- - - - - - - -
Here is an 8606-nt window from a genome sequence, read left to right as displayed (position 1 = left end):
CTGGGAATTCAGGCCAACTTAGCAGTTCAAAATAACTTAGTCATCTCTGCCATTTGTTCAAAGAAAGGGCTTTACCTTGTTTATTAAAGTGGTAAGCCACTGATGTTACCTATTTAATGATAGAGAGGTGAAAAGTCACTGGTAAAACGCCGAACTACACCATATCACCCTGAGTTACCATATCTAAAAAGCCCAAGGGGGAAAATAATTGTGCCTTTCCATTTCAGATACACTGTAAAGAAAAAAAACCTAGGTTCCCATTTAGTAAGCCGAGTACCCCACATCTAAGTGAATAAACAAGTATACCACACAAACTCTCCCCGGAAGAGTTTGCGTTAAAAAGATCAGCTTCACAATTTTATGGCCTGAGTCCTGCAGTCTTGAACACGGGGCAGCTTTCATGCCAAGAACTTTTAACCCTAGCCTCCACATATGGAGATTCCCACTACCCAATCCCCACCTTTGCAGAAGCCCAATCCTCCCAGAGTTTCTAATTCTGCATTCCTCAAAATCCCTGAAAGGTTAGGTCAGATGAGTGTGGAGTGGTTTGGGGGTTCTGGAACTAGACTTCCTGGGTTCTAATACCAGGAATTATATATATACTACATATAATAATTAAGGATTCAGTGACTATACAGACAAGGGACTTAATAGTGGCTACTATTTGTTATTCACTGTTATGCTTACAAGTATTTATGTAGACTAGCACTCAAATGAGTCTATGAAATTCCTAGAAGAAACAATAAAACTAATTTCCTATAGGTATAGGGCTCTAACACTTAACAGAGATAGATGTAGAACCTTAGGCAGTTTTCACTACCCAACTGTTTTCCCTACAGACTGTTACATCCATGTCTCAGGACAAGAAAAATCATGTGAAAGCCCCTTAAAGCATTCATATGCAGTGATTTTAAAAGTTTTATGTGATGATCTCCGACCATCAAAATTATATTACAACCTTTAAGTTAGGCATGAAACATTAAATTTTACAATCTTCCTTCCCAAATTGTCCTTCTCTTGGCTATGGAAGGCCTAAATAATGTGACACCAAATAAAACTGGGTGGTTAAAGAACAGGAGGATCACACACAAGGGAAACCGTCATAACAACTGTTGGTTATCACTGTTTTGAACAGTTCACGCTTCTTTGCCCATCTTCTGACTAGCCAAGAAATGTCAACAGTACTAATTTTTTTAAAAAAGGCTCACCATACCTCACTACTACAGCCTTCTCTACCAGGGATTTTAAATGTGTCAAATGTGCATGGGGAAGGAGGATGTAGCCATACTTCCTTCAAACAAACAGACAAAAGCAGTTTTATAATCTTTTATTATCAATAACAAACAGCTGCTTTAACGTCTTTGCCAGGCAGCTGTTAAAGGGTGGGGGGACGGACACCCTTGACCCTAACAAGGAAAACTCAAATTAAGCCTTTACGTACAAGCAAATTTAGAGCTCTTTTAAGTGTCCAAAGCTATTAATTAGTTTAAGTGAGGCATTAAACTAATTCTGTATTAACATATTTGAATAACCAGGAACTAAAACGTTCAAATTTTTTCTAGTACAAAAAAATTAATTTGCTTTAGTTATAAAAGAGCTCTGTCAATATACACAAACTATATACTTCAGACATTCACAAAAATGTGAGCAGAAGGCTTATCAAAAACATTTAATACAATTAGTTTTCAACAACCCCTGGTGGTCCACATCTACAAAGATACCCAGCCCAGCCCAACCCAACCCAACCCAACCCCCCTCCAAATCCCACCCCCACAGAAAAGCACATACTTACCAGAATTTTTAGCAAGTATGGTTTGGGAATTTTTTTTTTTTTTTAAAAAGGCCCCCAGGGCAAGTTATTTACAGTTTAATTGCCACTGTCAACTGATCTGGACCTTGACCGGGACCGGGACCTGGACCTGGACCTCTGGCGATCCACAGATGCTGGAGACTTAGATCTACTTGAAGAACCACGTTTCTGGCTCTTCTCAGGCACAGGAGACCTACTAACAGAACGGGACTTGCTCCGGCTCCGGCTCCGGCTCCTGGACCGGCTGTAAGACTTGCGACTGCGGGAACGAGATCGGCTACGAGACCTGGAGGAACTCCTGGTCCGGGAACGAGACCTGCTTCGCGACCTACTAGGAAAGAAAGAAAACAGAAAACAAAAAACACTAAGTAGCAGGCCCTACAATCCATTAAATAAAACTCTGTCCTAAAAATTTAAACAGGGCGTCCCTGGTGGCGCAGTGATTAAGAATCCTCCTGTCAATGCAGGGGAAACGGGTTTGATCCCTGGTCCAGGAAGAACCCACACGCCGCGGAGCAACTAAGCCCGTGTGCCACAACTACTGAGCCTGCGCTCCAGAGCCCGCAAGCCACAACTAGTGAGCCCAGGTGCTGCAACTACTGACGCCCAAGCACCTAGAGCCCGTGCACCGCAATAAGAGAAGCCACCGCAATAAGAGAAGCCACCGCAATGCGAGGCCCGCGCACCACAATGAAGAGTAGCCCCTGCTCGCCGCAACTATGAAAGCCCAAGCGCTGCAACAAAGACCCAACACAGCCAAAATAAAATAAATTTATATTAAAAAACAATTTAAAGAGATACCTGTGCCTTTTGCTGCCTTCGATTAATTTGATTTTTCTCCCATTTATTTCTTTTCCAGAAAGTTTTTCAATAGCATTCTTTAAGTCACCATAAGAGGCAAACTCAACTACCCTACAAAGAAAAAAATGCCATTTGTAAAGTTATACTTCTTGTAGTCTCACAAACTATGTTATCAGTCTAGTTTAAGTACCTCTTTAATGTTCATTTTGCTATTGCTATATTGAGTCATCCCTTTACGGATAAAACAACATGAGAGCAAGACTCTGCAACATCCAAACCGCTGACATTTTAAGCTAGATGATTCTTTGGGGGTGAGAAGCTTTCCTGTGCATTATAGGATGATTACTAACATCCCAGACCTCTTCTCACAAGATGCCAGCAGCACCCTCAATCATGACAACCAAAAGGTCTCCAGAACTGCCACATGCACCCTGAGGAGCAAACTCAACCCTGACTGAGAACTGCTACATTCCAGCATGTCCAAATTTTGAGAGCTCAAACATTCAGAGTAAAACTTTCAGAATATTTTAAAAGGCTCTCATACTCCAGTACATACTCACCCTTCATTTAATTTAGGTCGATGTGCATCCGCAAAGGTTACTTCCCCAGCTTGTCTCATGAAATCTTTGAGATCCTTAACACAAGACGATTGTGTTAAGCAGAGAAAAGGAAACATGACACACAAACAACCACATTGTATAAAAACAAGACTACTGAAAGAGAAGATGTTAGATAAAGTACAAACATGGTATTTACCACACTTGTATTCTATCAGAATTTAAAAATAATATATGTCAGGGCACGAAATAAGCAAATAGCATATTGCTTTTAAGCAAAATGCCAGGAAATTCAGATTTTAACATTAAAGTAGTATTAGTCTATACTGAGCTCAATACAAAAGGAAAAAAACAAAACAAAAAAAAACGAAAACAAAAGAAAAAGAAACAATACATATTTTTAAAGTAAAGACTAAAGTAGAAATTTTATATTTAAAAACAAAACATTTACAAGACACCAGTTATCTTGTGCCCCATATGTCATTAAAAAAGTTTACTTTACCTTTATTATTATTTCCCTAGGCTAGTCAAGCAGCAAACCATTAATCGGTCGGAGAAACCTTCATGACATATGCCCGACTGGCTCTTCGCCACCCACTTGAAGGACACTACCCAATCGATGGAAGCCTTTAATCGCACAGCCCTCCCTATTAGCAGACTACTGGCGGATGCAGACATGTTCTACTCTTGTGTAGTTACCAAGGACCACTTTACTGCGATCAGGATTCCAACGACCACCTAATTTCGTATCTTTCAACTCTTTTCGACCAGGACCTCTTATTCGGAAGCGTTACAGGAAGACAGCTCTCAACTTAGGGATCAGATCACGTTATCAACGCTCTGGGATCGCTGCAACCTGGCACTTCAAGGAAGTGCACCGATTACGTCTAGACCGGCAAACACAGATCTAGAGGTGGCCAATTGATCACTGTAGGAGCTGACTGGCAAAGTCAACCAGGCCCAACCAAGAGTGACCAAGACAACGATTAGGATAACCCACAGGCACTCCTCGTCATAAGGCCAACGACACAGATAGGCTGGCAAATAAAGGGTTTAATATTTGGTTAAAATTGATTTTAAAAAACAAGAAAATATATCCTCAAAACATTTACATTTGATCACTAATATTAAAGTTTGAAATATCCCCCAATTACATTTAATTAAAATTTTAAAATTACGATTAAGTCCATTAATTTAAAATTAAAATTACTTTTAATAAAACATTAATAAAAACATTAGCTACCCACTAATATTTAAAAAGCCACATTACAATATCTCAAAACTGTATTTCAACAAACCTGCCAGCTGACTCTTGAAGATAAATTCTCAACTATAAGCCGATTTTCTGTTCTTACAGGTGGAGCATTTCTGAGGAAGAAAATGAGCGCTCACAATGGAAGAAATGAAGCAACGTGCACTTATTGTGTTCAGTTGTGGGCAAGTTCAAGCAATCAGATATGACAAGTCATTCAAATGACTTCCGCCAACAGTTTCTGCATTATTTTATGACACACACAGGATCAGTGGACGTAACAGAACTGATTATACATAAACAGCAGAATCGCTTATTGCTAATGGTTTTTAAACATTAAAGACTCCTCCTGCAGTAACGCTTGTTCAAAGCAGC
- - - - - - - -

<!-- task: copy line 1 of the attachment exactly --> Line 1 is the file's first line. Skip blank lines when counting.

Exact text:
Here is an 8606-nt window from a genome sequence, read left to right as displayed (position 1 = left end):